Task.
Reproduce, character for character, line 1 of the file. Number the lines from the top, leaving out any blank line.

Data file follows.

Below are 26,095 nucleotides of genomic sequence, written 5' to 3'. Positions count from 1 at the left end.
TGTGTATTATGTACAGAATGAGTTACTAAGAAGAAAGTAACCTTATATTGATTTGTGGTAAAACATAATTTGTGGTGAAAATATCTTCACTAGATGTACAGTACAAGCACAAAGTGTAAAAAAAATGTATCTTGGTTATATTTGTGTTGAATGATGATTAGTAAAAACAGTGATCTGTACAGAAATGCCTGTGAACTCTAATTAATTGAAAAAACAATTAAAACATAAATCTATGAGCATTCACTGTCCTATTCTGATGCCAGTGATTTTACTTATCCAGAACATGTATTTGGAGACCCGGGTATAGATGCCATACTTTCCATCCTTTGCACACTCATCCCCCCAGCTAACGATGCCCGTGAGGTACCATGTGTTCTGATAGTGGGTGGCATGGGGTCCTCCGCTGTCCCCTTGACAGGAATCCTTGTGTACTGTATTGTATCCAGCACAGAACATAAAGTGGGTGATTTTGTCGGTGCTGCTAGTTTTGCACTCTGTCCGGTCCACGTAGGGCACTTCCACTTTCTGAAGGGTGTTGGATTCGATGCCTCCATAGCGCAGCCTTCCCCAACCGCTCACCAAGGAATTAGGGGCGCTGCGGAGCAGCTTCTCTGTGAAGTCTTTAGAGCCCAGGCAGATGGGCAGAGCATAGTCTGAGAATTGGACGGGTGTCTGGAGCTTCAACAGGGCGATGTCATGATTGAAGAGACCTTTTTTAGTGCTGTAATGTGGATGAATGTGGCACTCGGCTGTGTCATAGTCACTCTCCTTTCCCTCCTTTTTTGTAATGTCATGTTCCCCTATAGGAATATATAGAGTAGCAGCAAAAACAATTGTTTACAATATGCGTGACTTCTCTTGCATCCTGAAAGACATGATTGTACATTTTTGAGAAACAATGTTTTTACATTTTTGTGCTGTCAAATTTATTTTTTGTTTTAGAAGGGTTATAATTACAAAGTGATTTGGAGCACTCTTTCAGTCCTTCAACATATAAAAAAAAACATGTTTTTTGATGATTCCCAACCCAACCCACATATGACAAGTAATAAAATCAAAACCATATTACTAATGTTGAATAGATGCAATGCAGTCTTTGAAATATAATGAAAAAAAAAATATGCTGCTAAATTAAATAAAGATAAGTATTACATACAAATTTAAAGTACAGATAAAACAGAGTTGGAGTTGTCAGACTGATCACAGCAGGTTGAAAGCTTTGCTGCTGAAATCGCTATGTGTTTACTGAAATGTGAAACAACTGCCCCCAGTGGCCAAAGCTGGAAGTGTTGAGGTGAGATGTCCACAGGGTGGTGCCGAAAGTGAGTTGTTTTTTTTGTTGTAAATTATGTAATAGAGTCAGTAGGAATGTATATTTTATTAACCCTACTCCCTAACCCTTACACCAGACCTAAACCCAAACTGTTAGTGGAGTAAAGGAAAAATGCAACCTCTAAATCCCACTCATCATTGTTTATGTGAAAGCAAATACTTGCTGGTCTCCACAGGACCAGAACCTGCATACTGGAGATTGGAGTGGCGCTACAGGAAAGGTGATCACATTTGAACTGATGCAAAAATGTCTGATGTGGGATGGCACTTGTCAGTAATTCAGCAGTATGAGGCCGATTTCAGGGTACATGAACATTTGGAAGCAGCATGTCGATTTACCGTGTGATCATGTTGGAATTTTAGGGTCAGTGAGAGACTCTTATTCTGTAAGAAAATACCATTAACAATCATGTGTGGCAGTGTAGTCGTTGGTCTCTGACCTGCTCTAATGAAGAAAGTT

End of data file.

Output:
Below are 26,095 nucleotides of genomic sequence, written 5' to 3'. Positions count from 1 at the left end.